Thursday, June 24, 2010

Prosthetic-Valve Dehiscence

A 33-year-old man with rheumatic heart disease presented with an acute onset of chest pain. Five years earlier, the patient had undergone replacement of the mitral and aortic valves (Medtronic Hall and ATS Medical, respectively).

On physical examination, he had diaphoresis with normal vital signs and without evidence of congestive heart failure, acute aortic regurgitation, or abnormal prosthetic heart sounds. Electrocardiography that was performed 4 hours after the onset of pain showed ST elevation in left-sided leads V8 and V9, which was suggestive of inferoposterior myocardial injury. Laboratory evaluation revealed an elevated international normalized ratio (>12; normal range, 2.5 to 3.5), a creatine kinase level of 39 U per liter (normal range, 0 to 150), a creatine kinase MB level of 5.5 U per liter (normal range, 0.6 to 6.3), and a troponin I level of 0.24 ng per milliliter (normal range, 0.01 to 0.03).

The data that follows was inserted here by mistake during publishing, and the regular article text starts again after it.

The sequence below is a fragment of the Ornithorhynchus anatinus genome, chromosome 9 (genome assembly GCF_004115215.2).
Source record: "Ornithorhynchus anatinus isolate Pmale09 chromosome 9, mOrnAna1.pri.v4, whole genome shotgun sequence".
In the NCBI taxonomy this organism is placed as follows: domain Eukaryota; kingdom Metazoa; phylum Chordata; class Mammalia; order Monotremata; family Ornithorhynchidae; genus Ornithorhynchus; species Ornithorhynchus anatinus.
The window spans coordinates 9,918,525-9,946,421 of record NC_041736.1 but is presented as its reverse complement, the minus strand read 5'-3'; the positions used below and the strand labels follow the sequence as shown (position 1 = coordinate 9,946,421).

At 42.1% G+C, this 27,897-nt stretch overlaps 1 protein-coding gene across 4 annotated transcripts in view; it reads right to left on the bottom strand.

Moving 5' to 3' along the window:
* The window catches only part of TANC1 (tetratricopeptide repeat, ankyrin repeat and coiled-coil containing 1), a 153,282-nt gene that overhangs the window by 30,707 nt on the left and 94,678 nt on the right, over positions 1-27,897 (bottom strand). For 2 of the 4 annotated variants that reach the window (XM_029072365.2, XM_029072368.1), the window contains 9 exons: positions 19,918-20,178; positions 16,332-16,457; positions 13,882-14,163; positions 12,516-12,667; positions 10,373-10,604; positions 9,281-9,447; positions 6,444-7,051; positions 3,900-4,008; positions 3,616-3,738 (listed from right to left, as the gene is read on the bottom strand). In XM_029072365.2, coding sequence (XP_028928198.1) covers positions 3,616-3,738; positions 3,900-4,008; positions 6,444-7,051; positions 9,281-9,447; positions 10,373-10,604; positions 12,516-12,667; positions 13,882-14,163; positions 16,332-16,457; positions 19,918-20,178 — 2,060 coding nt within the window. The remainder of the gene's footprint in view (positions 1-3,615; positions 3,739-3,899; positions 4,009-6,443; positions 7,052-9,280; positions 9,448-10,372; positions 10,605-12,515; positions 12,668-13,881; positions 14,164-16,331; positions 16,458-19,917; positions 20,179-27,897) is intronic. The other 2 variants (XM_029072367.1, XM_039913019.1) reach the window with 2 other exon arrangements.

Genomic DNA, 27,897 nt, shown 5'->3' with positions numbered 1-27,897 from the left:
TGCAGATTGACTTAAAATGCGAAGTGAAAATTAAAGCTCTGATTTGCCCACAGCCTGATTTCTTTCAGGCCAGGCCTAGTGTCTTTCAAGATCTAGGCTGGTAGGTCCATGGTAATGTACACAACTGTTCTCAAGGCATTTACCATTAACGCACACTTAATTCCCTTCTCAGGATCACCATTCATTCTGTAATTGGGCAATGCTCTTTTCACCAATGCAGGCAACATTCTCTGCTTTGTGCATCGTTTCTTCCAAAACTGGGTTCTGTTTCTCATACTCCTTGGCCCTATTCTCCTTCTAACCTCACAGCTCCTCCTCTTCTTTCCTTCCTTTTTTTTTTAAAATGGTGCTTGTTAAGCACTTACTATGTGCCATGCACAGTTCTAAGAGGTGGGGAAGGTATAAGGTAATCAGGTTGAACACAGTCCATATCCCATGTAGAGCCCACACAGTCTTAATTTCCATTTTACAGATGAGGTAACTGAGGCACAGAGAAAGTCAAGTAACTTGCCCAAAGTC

Cardiac catheterization showed that the prosthetic aortic valve was significantly displaced with each heartbeat (Panels A and B, arrows); no abnormality of the mitral valve was observed. The patient underwent urgent excision and replacement of the dehisced aortic valve, which was found to be infected with Staphylococcus aureus, with associated vasculitis; the mitral valve was not affected. The patient had postoperative mediastinal bleeding and died from irreversible shock 24 hours later.